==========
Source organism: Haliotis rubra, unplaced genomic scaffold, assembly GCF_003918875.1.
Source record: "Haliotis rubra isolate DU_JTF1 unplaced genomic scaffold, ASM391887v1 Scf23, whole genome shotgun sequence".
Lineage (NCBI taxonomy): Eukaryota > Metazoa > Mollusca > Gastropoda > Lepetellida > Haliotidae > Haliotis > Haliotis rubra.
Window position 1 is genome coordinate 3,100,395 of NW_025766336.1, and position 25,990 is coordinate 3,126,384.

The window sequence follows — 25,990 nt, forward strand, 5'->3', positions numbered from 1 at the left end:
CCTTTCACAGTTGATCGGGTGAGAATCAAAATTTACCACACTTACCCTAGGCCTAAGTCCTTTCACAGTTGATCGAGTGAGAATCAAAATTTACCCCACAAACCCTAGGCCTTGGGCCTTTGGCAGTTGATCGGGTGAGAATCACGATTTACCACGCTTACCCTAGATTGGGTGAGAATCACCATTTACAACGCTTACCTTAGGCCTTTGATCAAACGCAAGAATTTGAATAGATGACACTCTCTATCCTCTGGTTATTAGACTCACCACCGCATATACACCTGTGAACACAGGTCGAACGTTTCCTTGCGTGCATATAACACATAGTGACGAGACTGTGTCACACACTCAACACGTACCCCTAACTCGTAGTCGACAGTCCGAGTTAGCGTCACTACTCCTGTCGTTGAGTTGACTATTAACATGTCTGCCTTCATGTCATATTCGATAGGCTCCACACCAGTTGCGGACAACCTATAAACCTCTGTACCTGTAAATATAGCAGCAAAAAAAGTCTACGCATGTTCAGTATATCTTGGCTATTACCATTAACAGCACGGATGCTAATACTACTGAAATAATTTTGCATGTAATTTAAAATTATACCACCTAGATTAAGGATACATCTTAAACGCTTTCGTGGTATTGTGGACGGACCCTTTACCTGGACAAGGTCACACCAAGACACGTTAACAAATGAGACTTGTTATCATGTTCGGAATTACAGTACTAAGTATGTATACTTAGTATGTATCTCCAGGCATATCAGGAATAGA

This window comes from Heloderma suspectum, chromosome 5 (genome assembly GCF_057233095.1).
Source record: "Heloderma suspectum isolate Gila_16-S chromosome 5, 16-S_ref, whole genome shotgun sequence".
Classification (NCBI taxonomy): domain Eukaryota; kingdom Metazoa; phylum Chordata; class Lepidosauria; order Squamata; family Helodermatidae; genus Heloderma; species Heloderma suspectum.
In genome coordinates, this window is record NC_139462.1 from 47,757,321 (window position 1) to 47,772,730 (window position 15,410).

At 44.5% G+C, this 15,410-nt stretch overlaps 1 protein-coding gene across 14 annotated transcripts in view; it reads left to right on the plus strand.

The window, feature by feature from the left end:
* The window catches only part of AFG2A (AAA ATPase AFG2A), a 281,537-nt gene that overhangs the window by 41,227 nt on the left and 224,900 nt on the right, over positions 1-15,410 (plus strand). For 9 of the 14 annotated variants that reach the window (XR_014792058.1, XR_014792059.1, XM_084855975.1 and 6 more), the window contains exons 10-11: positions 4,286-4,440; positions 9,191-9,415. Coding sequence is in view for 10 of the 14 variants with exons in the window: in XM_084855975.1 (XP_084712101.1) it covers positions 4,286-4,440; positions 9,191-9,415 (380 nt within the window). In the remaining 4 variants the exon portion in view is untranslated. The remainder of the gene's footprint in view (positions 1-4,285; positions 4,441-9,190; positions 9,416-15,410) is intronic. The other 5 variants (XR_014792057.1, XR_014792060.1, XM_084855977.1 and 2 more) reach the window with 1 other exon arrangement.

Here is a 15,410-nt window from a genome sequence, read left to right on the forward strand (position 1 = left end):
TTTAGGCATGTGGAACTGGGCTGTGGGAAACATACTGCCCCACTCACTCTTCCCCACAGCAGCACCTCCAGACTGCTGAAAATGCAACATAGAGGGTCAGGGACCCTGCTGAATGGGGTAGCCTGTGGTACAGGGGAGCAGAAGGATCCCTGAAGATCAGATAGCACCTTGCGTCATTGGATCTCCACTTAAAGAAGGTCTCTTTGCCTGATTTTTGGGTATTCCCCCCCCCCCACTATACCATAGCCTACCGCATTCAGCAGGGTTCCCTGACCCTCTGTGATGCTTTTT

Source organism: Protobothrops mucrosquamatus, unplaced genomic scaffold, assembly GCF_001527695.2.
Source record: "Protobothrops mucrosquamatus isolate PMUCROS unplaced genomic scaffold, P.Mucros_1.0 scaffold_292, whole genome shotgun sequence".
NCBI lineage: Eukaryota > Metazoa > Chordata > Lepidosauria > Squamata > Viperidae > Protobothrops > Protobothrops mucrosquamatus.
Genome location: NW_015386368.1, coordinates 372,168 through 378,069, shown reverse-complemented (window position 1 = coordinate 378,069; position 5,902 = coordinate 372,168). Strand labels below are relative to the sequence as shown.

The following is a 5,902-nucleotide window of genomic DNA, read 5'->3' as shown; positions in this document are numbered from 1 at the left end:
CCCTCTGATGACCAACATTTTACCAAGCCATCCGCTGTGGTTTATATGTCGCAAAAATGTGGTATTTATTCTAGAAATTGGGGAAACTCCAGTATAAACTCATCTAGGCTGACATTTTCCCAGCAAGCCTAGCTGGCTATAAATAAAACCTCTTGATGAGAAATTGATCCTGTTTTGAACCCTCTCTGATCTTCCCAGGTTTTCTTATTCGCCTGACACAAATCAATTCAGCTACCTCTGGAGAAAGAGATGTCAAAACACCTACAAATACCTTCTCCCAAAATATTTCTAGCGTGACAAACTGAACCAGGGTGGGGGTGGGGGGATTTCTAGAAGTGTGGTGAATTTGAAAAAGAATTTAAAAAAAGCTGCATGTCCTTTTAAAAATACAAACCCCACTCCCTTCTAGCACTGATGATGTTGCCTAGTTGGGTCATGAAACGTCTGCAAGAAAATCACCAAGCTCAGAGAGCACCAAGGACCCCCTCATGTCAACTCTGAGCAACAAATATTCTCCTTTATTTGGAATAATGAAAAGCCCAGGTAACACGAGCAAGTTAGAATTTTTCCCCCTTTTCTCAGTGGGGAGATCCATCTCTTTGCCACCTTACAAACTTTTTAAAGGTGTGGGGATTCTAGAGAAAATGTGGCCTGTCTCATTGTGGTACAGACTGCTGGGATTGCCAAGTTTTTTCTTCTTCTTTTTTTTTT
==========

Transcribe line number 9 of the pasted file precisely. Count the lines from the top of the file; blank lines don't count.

Classification (NCBI taxonomy): domain Eukaryota; kingdom Metazoa; phylum Chordata; class Lepidosauria; order Squamata; family Helodermatidae; genus Heloderma; species Heloderma suspectum.